Analysts Still See Disney Stock as a 'Buy' Despite 'John Carter' Loss
"We view any pullback in the stock around this higher film loss as an enhanced buying opportunity," says Nomura analyst Michael Nathanson, but the stock didn't drop much in early trading.
NEW YORK -- Several Wall Street analysts said Tuesday that they continue to like Walt Disney stock despite the $200 million loss the entertainment giant projected a day earlier for John Carter.
Shares hardly moved in early trading, trending down 0.4 percent to $43.29 as of 1 p.m. ET. That was much closer to the stock's 52-week high of $44.13 set in May than its low of $28.19 in October.
"One-off charges at the studio segment are not indicative of the overall health of the company’s core businesses, namely the media networks and [theme] parks," Nomura analyst Michael Nathanson wrote Tuesday in one of the clearest expressions of belief in further upside at Disney. "We view any pullback in the stock around this higher film loss as an enhanced buying opportunity.”
In a note titled "Shocked, Shocked on John Carter," he lowered his earnings forecast but continues to rate the stock a "buy."
Similarly, Stifel, Nicolaus analyst Drew Crum said he is "still cautious on Disney's film slate." But he then emphasized that that studio is "financially not that important." Explained Crum: "While the studio serves as a creative engine for Disney's intellectual property, it comprised only 7 percent of fiscal year 2011 segment operating income and is only 6 percent of our fiscal year 2012 estimate."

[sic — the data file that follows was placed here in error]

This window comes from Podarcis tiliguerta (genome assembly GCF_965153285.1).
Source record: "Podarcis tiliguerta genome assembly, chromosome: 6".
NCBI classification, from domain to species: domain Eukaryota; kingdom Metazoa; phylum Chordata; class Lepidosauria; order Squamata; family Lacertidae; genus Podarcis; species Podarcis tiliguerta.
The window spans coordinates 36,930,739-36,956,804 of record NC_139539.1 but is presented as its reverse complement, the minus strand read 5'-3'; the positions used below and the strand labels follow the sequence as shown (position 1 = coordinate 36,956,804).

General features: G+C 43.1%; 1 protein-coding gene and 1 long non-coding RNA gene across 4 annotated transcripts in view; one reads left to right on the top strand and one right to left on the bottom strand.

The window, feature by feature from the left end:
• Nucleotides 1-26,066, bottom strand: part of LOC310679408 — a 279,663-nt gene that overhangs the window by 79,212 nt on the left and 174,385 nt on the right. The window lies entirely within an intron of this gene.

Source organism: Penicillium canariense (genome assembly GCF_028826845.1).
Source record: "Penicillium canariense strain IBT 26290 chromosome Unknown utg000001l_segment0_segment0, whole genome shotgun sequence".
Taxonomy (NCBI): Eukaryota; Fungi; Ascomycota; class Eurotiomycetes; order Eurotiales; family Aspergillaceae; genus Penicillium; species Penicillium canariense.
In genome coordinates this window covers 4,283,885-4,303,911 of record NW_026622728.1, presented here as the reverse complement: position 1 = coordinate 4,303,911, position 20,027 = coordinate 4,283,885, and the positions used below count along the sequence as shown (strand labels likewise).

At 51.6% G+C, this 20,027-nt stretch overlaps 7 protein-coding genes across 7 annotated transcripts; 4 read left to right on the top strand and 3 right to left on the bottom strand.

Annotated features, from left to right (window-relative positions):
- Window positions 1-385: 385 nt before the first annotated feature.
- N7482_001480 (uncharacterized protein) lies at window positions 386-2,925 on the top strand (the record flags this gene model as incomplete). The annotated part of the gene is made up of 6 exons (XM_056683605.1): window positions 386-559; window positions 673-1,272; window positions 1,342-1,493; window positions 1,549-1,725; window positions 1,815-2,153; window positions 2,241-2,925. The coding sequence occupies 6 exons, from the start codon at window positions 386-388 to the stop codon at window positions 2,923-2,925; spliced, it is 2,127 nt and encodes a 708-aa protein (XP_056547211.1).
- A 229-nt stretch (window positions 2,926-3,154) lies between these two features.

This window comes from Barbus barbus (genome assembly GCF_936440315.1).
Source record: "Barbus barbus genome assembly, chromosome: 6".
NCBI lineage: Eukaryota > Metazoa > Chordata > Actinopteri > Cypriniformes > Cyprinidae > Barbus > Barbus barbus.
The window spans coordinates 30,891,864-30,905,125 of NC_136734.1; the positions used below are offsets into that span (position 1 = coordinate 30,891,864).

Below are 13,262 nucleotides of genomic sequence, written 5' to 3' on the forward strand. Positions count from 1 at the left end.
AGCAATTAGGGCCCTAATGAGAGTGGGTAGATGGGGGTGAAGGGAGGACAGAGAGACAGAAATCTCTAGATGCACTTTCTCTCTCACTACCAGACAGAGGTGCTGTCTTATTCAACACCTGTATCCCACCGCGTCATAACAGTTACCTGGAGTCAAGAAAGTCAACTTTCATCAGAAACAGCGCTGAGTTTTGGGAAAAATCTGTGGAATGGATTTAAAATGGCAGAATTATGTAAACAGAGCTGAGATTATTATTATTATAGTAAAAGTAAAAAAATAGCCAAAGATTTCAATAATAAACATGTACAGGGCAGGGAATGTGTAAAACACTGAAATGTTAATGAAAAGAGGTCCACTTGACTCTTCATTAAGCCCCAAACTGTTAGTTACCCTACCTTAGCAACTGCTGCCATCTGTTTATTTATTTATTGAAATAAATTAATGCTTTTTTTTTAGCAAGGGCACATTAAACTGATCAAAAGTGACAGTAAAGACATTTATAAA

Concluded the analyst: "While discouraged by another large film loss (last year, it was Mars Needs Moms), we're not deterred and continue to focus on the positives including media networks and parks -- nearly 90 percent of estimated fiscal year 2012 segment operating income."
Crum maintained his "buy" rating and has a $46 target price on Disney shares.
Said S&P Capital IQ analyst Tuna Amobi: "We expect the studio to rebound from the disappointing live-action sci-fi big bet that seemed to veer off Disney's core film strategy of branded family entertainment franchises, with several 3D animation rereleases on track plus Marvel's Avengers and Pixar's Brave set for a summer debut." He kept his "strong buy" rating on the stock.